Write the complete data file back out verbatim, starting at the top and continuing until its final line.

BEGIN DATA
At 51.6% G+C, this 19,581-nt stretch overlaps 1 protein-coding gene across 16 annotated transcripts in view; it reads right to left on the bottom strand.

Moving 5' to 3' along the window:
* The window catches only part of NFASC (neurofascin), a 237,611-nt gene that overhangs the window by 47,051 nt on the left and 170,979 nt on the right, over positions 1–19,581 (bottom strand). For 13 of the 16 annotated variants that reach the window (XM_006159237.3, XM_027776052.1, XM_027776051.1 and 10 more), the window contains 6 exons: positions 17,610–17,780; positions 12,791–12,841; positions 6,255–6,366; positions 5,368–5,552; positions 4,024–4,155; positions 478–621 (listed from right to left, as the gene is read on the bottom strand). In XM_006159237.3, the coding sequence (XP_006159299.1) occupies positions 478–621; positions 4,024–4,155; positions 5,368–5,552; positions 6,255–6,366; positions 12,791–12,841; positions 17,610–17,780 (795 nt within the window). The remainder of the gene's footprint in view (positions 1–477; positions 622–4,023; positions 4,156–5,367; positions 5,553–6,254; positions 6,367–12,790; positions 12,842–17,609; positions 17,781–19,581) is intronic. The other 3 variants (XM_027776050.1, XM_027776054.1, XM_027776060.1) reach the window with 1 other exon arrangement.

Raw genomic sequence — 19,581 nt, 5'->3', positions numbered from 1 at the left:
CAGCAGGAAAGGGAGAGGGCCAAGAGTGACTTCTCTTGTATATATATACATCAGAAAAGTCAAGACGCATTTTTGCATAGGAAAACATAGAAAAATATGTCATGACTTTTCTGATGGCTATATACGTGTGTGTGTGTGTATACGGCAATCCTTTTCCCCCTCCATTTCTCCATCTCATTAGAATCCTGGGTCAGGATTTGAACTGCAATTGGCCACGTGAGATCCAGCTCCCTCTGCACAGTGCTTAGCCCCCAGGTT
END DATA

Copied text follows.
At 51.6% G+C, this 19,581-nt stretch overlaps 1 protein-coding gene across 16 annotated transcripts in view; it reads right to left on the bottom strand.

Moving 5' to 3' along the window:
* The window catches only part of NFASC (neurofascin), a 237,611-nt gene that overhangs the window by 47,051 nt on the left and 170,979 nt on the right, over positions 1–19,581 (bottom strand). For 13 of the 16 annotated variants that reach the window (XM_006159237.3, XM_027776052.1, XM_027776051.1 and 10 more), the window contains 6 exons: positions 17,610–17,780; positions 12,791–12,841; positions 6,255–6,366; positions 5,368–5,552; positions 4,024–4,155; positions 478–621 (listed from right to left, as the gene is read on the bottom strand). In XM_006159237.3, the coding sequence (XP_006159299.1) occupies positions 478–621; positions 4,024–4,155; positions 5,368–5,552; positions 6,255–6,366; positions 12,791–12,841; positions 17,610–17,780 (795 nt within the window). The remainder of the gene's footprint in view (positions 1–477; positions 622–4,023; positions 4,156–5,367; positions 5,553–6,254; positions 6,367–12,790; positions 12,842–17,609; positions 17,781–19,581) is intronic. The other 3 variants (XM_027776050.1, XM_027776054.1, XM_027776060.1) reach the window with 1 other exon arrangement.

Raw genomic sequence — 19,581 nt, 5'->3', positions numbered from 1 at the left:
CAGCAGGAAAGGGAGAGGGCCAAGAGTGACTTCTCTTGTATATATATACATCAGAAAAGTCAAGACGCATTTTTGCATAGGAAAACATAGAAAAATATGTCATGACTTTTCTGATGGCTATATACGTGTGTGTGTGTGTATACGGCAATCCTTTTCCCCCTCCATTTCTCCATCTCATTAGAATCCTGGGTCAGGATTTGAACTGCAATTGGCCACGTGAGATCCAGCTCCCTCTGCACAGTGCTTAGCCCCCAGGTT